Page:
When it comes to numbers, some things are innate, like our ability to judge how many items we see.
This ability is present even in newborn babies, who can tell the difference between the same and different amounts of objects, but it's not just a human skill.
Such sensitivity to numbers that doesn't involve abstract thought or learning is called numerosity, and has been seen across the animal kingdom, from monkeys, to fish and bees.
With the help of some canine friends, a research team from Emory University has now found that the parts of our brains involved in numerosity have been preserved at least since dogs and humans took different evolutionary paths some 90 to 100 million years ago.
"We went right to the source, observing the dogs' brains, to get a direct understanding of what their neurons were doing when the dogs viewed varying quantities of dots," says cognitive psychologist Lauren Aulet. "That allowed us to bypass the weaknesses of previous behavioural studies of dogs and some other species."
The researchers trained 11 very good boys and girls, including Bhubo, Daisy and Truffles, to enter and sit motionless in a functional MRI. But they gave them no clues on what to do once there. This is a key point of difference to past animal numerosity studies, where subjects were trained and rewarded for performing number tasks.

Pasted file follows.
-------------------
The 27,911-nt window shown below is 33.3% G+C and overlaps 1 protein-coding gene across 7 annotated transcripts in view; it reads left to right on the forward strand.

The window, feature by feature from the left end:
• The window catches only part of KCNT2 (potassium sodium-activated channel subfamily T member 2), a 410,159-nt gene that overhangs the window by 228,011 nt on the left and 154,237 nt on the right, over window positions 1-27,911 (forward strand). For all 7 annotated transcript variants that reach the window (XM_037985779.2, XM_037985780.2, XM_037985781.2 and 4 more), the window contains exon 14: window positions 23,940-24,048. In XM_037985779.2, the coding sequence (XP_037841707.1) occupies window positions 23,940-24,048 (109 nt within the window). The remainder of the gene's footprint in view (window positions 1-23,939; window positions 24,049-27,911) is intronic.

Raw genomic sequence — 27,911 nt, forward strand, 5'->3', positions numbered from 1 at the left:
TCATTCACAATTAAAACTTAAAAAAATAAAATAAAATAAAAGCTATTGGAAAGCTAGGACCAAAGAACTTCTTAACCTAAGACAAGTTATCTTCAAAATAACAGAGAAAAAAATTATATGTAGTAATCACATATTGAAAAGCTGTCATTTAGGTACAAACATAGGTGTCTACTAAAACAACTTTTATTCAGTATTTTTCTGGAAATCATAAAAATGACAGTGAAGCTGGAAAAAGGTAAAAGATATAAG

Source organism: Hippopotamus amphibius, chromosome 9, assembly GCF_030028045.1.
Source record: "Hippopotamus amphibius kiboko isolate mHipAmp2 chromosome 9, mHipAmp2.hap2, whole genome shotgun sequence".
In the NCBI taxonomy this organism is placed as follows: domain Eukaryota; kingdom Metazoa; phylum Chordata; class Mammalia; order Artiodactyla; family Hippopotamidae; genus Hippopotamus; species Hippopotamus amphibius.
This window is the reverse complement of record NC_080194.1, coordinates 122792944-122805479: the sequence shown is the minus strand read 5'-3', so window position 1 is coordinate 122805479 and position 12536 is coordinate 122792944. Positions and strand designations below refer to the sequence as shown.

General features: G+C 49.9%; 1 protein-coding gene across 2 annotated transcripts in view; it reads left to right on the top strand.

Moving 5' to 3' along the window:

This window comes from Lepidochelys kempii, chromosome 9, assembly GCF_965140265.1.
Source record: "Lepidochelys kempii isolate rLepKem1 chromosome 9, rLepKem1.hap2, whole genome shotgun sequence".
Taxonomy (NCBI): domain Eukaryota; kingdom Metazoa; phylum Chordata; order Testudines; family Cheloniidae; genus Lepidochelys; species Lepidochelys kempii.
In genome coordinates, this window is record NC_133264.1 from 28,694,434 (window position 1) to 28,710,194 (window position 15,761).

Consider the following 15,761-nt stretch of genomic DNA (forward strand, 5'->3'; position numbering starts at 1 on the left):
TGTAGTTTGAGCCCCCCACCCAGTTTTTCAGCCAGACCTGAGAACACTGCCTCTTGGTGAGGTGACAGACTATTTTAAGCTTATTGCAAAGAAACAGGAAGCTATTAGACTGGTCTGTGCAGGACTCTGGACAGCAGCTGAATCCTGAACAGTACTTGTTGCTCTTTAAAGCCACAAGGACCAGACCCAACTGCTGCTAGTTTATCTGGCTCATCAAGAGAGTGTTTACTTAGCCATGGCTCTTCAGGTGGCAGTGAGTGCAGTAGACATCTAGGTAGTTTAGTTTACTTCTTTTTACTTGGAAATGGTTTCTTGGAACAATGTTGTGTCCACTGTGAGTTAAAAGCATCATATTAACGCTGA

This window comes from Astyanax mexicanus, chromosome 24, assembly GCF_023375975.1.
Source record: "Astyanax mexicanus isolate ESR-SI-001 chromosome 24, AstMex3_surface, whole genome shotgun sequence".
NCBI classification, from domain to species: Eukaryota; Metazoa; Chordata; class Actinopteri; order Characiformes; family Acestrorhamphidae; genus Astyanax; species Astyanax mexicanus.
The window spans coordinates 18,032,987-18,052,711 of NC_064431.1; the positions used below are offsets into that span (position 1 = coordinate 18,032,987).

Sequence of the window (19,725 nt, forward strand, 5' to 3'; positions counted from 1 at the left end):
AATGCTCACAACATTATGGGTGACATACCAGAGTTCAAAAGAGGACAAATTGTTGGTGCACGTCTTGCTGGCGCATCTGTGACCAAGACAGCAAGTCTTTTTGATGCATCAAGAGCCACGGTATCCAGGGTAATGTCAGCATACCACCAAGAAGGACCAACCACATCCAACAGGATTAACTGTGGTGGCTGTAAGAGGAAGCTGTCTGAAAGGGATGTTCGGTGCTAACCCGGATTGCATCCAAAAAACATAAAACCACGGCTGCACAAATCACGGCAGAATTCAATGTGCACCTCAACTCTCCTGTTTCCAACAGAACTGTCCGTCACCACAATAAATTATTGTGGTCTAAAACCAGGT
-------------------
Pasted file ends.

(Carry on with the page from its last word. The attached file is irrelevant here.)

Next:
They then observed how the dogs' brains responded to seeing altering numbers of dots on a screen.
Eight of 11 of the dogs' parietotemporal regions lit up more intensely when the ratio of changing dots on the screen was greater, for example 2:10 vs 4:8.
But their brains didn't respond in the same way when only the size and positions of the dots changed, while the ratio remained the same.
This shows the dogs were responding specifically to a difference in quantity. The brain regions that activated where similar to those seen when primates - including humans - process amounts, which suggests our approximate number system is a conserved neural mechanism.
"Part of the reason that we are able to do calculus and algebra is because we have this fundamental ability for numerosity that we share with other animals," said Aulet.
And this new study confirms that our canine companions really can perceive numerical amounts, without human training.
"Our findings suggest that the ability to represent numerosity and the mechanisms supporting this system are deeply conserved over evolutionary time, perhaps owing to a role in foraging or predation," the researchers concluded.
You can read their full study in Biology Letters.